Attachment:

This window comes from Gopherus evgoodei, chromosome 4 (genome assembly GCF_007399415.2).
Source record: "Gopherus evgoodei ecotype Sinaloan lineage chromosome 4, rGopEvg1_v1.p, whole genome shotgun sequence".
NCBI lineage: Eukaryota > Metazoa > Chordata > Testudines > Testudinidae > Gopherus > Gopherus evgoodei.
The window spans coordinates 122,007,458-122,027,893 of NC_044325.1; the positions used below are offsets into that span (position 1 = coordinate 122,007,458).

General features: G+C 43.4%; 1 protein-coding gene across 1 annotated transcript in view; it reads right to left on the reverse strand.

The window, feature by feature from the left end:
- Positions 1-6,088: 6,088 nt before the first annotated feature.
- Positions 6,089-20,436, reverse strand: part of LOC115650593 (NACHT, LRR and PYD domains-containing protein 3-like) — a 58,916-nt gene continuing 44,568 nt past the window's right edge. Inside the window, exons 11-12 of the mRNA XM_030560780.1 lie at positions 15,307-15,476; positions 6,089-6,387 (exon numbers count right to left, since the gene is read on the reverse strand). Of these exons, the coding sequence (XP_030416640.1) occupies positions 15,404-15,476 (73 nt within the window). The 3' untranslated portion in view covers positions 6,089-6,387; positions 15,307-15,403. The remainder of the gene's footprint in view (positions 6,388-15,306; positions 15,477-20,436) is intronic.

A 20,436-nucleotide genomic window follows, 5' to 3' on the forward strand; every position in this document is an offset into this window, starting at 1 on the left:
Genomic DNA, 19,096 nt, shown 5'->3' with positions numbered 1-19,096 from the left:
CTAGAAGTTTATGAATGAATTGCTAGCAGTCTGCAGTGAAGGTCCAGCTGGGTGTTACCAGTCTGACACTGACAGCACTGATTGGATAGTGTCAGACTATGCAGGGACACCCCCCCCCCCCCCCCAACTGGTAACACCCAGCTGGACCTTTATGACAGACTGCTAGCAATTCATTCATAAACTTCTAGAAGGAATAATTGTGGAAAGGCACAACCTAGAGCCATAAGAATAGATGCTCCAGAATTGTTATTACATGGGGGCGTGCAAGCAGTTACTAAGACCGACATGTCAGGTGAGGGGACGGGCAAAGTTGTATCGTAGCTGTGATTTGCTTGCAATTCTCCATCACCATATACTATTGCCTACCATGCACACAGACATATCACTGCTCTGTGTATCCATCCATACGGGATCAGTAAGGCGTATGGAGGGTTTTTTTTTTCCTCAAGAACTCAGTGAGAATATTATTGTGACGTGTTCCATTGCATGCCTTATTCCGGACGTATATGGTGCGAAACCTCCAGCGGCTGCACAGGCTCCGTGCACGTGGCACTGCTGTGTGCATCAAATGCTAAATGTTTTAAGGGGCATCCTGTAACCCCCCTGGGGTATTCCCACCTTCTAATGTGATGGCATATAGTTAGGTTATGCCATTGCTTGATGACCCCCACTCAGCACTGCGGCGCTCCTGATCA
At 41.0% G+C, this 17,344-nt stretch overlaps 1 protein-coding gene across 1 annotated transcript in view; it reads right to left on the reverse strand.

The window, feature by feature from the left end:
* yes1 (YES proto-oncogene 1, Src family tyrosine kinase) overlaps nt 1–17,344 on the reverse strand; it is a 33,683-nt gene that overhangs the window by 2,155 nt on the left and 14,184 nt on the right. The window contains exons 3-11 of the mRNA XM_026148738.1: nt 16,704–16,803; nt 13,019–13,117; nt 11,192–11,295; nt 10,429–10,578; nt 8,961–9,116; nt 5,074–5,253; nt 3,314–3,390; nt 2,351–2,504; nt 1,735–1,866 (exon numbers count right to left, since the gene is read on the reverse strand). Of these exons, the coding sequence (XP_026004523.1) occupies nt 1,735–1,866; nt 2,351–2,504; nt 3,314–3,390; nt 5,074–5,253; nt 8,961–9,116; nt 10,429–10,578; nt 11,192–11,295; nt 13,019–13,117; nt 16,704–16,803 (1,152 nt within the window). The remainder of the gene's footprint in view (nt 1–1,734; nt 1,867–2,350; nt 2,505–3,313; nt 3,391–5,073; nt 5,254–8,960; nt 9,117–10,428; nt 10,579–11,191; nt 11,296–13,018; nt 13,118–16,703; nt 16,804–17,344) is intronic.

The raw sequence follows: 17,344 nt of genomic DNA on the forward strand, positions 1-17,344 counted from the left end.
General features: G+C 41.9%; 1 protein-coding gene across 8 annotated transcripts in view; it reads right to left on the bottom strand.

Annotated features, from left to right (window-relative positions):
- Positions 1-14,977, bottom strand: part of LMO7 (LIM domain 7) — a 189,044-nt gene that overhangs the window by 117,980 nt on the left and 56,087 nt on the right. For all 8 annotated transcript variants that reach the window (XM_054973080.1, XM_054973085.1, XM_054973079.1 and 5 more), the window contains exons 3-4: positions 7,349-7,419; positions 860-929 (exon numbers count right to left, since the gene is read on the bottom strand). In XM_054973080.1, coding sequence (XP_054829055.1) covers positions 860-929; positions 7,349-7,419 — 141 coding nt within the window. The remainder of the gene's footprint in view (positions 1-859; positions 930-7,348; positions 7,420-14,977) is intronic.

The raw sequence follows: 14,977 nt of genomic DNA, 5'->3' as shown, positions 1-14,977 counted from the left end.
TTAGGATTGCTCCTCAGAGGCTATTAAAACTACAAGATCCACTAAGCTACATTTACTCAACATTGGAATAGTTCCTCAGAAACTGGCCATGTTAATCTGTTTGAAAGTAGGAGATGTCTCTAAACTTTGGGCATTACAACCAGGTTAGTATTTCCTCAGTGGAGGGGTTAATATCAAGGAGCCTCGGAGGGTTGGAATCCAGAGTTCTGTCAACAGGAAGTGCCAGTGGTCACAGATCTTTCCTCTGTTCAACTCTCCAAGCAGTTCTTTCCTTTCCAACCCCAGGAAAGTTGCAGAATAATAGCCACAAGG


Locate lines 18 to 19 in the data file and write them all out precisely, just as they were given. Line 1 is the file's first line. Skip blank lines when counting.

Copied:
- Positions 1-14,977, bottom strand: part of LMO7 (LIM domain 7) — a 189,044-nt gene that overhangs the window by 117,980 nt on the left and 56,087 nt on the right. For all 8 annotated transcript variants that reach the window (XM_054973080.1, XM_054973085.1, XM_054973079.1 and 5 more), the window contains exons 3-4: positions 7,349-7,419; positions 860-929 (exon numbers count right to left, since the gene is read on the bottom strand). In XM_054973080.1, coding sequence (XP_054829055.1) covers positions 860-929; positions 7,349-7,419 — 141 coding nt within the window. The remainder of the gene's footprint in view (positions 1-859; positions 930-7,348; positions 7,420-14,977) is intronic.

The raw sequence follows: 14,977 nt of genomic DNA, 5'->3' as shown, positions 1-14,977 counted from the left end.